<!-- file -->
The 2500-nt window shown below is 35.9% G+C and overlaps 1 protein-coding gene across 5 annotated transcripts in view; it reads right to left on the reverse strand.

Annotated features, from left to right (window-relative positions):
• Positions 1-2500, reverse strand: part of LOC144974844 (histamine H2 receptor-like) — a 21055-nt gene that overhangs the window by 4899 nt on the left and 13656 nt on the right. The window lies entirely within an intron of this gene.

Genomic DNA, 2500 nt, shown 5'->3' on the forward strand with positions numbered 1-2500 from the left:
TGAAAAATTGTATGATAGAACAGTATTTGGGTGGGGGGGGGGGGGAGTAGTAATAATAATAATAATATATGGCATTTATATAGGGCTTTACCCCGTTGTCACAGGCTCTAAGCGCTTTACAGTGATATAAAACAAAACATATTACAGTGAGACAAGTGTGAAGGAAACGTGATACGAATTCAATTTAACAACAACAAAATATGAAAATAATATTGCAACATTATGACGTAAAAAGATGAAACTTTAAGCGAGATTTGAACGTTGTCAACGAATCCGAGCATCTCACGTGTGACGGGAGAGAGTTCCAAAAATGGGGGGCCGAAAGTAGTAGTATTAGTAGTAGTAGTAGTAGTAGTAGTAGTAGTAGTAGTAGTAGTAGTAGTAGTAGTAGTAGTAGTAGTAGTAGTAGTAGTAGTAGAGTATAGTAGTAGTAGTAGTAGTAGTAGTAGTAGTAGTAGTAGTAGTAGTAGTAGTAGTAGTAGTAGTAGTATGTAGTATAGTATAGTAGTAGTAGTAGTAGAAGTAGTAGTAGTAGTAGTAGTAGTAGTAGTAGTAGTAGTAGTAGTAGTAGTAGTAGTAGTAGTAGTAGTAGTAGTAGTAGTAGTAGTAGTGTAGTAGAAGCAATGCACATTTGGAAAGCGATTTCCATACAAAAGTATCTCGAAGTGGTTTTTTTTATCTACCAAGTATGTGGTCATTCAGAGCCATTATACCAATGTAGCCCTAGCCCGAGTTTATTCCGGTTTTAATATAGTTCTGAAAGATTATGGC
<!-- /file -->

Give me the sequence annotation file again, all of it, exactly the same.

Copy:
The 2500-nt window shown below is 35.9% G+C and overlaps 1 protein-coding gene across 5 annotated transcripts in view; it reads right to left on the reverse strand.

Annotated features, from left to right (window-relative positions):
• Positions 1-2500, reverse strand: part of LOC144974844 (histamine H2 receptor-like) — a 21055-nt gene that overhangs the window by 4899 nt on the left and 13656 nt on the right. The window lies entirely within an intron of this gene.

Genomic DNA, 2500 nt, shown 5'->3' on the forward strand with positions numbered 1-2500 from the left:
TGAAAAATTGTATGATAGAACAGTATTTGGGTGGGGGGGGGGGGGAGTAGTAATAATAATAATAATATATGGCATTTATATAGGGCTTTACCCCGTTGTCACAGGCTCTAAGCGCTTTACAGTGATATAAAACAAAACATATTACAGTGAGACAAGTGTGAAGGAAACGTGATACGAATTCAATTTAACAACAACAAAATATGAAAATAATATTGCAACATTATGACGTAAAAAGATGAAACTTTAAGCGAGATTTGAACGTTGTCAACGAATCCGAGCATCTCACGTGTGACGGGAGAGAGTTCCAAAAATGGGGGGCCGAAAGTAGTAGTATTAGTAGTAGTAGTAGTAGTAGTAGTAGTAGTAGTAGTAGTAGTAGTAGTAGTAGTAGTAGTAGTAGTAGTAGTAGTAGTAGTAGAGTATAGTAGTAGTAGTAGTAGTAGTAGTAGTAGTAGTAGTAGTAGTAGTAGTAGTAGTAGTAGTAGTAGTATGTAGTATAGTATAGTAGTAGTAGTAGTAGAAGTAGTAGTAGTAGTAGTAGTAGTAGTAGTAGTAGTAGTAGTAGTAGTAGTAGTAGTAGTAGTAGTAGTAGTAGTAGTAGTAGTAGTAGTGTAGTAGAAGCAATGCACATTTGGAAAGCGATTTCCATACAAAAGTATCTCGAAGTGGTTTTTTTTATCTACCAAGTATGTGGTCATTCAGAGCCATTATACCAATGTAGCCCTAGCCCGAGTTTATTCCGGTTTTAATATAGTTCTGAAAGATTATGGC